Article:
In addition, the vitamin D absorbed from sunlight is pivotal for sleep help for a wide variety of reasons. In fact, some researchers believe a global epidemic of vitamin D deficiency to be the reason for insomnia’s prevalence. You can find Natrogix vitamin D3 supplements here.
As for exercise, the National Sleep Foundation found that vigorous exercisers had the best sleep quality. Exercise reduces anxiety, excitement, and depression symptoms, all of which are detrimental to sleep health. Exercise also increases adenosine, an important sleep regulator.
3. Magnesium and Hops
Of the things on this list, magnesium and hops likely have the most noticeable effect on getting you to sleep by increasing the activity of the neurotransmitter GABA.
GABA activity has a calming and sedating effect and is one of the neurotransmitters targeted by three entire families of sedative hypnotic drugs. Supplementation of magnesium and hops both have a natural and noticeable impact on GABA activity – just make sure you don’t get those hops from beer, as the alcohol works as a stimulant when it starts to wear off.
4. Foods That Help You Sleep
There are lots of foods that make you sleepy. Most of which contain the same vitamins and supplements mentioned before. Just make sure you don’t have any meals shortly before bedtime.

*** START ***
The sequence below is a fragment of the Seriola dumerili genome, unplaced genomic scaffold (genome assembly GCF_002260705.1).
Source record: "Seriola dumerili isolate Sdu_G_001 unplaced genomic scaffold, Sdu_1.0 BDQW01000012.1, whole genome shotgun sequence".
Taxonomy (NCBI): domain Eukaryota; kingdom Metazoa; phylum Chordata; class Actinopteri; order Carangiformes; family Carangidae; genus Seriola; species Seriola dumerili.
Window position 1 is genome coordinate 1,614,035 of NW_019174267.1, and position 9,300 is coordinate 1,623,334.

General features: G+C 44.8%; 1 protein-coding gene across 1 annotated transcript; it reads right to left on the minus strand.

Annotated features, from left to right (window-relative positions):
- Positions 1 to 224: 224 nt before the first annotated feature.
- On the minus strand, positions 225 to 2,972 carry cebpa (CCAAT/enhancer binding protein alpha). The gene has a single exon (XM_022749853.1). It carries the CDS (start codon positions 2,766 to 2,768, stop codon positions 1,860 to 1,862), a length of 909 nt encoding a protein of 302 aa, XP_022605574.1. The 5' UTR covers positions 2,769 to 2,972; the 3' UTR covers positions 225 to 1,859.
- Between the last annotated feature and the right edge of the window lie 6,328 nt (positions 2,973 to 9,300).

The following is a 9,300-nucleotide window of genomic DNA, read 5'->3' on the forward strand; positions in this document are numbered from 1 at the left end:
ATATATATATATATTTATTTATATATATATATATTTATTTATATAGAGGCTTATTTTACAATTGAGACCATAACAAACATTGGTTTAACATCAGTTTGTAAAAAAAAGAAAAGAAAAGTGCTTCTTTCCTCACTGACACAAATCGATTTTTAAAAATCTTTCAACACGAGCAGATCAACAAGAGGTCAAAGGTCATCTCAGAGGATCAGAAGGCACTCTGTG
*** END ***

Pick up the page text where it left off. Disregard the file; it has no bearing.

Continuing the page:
- Almonds contain magnesium, an incredibly helpful mineral for sleep.
- Walnuts are a great source of tryptophan, which turns into serotonin and then melatonin. Shrimp and lobster also contain tryptophan.
- Lettuce contains lactucarium, which has sedative affects that work on the brain like opiates but in a similar but weaker fashion.
- Pretzels create a natural (and completely safe) spike in blood sugar and insulin, shortening the time it takes to fall asleep. Rice works in a similar way.
- Cereal contains carbohydrates which assist with falling asleep.
- Passionfruit tea contains Harman alkaloids which work on the nervous system in a way that makes you tired.
- Green tea before bed gives a large number of antioxidants which are pivotal for sleep health.
- Chamomile tea increases glycine, a chemical that relaxes muscles and nerves, acting like a mild sedative.
- Tuna contains high levels of vitamin B6, which increases melatonin and serotonin.
Lavender essential oil works in a peculiar way. The smell of lavender gave a group of volunteers 20% better quality of sleep, according to one study. Simply sprinkle a few drops of the stuff onto some tissue and stuff it inside your pillow. The smell shouldn’t be overwhelming, just enough to be noticeable but not bothersome.
Or, you could step it up a notch and put some lavender essential oil into a humidifier or some other kind of diffuser to make your room smell like lavender consistently!
There haven’t been any studies in which participants tried multiple things on this list at once, but there’s no indication that any harm would come from smelling lavender and eating lettuce with a glass of cherry juice. Give it a try and see if it helps you fall asleep quickly!